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IBC’s Wrap Up: “All change for everything”

IBC’s popular ‘Wrap Up’ panel attempted to put into context 15 halls of equipments and demos, a few hundred hours of conference sessions and more than a few one-on-one meetings that most panelists had undertaken.

They all admitted it was a tough call. ITV’s Tom Griffiths (director of broadcast and distribution) was enthusiastic about the shift to an all-IP world.

“It will benefit us all, and I hope will lead to us finding new ways to work, and fresh business opportunities as a result. However, in the past the technology tended to set the limits of what could be done.

The power might now shift to the creative team, and those extra business inputs.

Can IP save me money, as well as deliver more income?

Microsoft’s Tony Emerson (worldwide MD/media and cable) said there would also be a need to understand, and to trust, the new technology.

The panel said one strong theme that emerged from IBC was – rightly – the consumer. The DTG’s Richard Lindsay-Davies argued that while standards are inevitably important, the industry needed to work with multiple standards, not least in the cellular world, computing and the new kids of VR and AR. He also praised TiVo’s new all-embracing remote control.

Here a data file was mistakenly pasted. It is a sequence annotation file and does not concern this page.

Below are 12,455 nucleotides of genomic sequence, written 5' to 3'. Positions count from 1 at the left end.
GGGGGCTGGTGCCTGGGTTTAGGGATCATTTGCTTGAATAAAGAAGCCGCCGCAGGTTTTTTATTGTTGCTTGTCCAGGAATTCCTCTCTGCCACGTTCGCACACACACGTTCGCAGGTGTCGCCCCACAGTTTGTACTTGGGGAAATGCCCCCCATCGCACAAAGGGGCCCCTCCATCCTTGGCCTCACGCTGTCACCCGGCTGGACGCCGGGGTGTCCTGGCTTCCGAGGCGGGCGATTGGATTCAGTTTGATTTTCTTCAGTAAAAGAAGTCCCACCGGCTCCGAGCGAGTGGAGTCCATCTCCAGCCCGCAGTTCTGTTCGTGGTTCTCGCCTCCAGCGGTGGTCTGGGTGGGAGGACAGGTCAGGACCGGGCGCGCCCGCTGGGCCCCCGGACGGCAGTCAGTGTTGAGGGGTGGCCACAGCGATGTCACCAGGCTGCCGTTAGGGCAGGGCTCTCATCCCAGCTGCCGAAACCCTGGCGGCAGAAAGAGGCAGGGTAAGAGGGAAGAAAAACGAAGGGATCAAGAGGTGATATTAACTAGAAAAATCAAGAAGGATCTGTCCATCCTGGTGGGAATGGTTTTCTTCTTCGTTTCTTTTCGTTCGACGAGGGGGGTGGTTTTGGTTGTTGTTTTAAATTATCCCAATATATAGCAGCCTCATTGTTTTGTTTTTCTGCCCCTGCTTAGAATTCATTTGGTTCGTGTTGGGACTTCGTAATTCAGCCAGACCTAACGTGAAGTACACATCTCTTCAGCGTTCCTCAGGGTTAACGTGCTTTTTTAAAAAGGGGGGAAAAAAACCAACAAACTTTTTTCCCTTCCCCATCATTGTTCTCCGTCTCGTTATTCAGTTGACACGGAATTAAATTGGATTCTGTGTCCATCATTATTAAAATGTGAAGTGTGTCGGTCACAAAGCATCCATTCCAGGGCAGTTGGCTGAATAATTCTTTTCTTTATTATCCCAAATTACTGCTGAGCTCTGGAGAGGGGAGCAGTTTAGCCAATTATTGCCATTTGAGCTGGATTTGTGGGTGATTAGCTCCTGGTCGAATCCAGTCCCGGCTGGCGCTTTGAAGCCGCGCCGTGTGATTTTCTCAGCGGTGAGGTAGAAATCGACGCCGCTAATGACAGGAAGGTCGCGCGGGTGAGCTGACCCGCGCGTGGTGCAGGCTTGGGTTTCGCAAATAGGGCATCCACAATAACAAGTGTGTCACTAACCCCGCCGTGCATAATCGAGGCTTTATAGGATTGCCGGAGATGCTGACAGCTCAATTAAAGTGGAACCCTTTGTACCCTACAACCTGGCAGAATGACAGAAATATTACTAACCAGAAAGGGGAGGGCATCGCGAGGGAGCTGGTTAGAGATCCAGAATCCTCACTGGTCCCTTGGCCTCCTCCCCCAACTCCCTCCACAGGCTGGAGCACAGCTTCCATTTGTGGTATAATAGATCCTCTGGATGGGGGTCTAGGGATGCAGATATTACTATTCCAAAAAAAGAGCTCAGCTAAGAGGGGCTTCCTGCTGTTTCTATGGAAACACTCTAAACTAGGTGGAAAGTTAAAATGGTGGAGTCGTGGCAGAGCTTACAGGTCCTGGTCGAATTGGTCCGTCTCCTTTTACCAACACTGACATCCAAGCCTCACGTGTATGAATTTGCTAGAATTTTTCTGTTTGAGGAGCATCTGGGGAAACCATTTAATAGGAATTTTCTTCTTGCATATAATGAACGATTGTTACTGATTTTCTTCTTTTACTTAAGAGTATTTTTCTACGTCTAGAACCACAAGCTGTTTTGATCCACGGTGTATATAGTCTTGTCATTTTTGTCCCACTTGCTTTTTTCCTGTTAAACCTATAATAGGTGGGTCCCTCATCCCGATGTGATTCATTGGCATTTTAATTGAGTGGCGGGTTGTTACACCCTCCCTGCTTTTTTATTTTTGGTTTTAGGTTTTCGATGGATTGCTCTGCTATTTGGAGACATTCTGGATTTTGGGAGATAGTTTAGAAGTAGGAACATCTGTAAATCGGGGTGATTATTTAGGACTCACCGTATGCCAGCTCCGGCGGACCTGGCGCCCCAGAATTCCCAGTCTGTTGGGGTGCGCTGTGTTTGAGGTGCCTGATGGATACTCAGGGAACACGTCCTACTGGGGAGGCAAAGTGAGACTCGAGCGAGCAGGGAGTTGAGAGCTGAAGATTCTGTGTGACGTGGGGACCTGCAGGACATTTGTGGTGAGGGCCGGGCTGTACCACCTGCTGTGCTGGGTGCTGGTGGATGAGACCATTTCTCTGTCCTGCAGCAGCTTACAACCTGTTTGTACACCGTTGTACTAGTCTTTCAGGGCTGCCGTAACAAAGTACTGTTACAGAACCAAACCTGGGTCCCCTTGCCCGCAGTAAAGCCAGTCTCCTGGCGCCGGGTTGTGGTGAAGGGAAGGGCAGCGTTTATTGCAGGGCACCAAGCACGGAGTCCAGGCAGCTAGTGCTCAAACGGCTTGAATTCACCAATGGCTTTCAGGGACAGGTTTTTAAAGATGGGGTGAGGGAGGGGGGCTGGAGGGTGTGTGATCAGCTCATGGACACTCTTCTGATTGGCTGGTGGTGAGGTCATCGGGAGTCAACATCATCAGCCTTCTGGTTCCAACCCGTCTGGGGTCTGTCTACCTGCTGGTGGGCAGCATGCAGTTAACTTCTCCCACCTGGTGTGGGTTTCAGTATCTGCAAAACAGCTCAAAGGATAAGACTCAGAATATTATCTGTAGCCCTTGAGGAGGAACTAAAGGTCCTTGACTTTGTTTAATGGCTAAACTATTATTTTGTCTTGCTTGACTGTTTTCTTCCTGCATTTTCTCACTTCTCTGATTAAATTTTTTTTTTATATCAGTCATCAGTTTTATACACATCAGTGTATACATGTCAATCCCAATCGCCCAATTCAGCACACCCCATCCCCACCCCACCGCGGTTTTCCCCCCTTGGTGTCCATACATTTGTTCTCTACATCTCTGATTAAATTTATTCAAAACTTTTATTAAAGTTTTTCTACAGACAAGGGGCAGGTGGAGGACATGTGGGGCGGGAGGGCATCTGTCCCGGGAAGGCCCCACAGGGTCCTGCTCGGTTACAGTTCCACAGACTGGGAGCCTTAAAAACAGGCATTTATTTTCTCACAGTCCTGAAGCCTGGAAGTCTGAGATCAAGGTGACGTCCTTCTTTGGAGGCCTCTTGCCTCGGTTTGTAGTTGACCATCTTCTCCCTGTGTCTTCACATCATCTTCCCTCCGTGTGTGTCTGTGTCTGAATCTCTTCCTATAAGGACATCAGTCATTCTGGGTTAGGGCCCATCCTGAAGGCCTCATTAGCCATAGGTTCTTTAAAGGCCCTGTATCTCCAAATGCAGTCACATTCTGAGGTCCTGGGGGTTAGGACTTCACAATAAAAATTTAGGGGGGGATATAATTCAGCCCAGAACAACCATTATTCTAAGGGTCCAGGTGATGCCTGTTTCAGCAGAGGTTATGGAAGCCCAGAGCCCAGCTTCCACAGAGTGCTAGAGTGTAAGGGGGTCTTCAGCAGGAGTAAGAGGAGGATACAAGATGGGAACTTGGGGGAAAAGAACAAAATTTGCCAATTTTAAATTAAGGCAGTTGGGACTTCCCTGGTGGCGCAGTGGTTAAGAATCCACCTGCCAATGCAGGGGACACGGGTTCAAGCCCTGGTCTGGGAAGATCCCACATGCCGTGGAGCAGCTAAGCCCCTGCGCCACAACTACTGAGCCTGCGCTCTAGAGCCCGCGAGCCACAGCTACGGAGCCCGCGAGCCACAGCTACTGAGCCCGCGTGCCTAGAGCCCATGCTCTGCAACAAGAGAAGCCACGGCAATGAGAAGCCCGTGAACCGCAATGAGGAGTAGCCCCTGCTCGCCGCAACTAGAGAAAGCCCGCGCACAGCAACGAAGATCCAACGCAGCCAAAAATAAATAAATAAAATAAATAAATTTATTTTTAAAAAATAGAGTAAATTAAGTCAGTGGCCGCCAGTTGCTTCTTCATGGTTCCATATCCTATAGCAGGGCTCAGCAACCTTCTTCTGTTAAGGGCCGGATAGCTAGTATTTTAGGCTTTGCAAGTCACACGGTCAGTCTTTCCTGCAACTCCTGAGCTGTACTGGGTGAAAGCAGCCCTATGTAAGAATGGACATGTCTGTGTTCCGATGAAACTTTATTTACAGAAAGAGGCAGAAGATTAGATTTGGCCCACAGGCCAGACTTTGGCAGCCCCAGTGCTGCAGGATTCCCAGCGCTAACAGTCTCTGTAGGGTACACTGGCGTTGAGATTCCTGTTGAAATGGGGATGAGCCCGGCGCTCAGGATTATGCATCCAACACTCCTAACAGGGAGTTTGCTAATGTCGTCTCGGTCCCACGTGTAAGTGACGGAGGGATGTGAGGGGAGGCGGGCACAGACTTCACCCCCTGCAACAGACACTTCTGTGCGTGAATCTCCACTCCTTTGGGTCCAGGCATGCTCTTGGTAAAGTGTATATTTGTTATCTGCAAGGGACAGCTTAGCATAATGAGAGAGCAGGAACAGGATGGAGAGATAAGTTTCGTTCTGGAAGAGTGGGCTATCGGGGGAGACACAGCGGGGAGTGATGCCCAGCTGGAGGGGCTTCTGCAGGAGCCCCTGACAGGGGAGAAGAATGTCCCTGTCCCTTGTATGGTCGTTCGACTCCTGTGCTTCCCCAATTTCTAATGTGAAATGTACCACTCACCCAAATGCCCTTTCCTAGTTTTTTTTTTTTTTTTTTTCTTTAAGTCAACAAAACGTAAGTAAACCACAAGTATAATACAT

One panelist reminded delegates that not so very long ago people would comment about ‘300 channels and nothing to watch’. “Now they say ‘a million pieces of content out there but how do I find what I want’.”

The panel did not ignore 4K/UHD, nor high dynamic range developments.

The EBU’s Simon Fell said most of his public service broadcasters were now testing UHD and in some cases broadcasting trials of 4K material. ITV’s Griffiths said some of the broadcaster’s high-end drama footage was now being captured in UHD.

But Fell as stressed that ‘live’ output was still a guaranteed ratings winner with audiences, and would stay as such for the foreseeable future.

Meanwhile, all the panelists were stressing that the industry was in a period of considerable change, and that those changes, in IP, UHD, and even the influence of the likes of Netflix, Google, Apple and Amazon, would still be in discussion a year from now.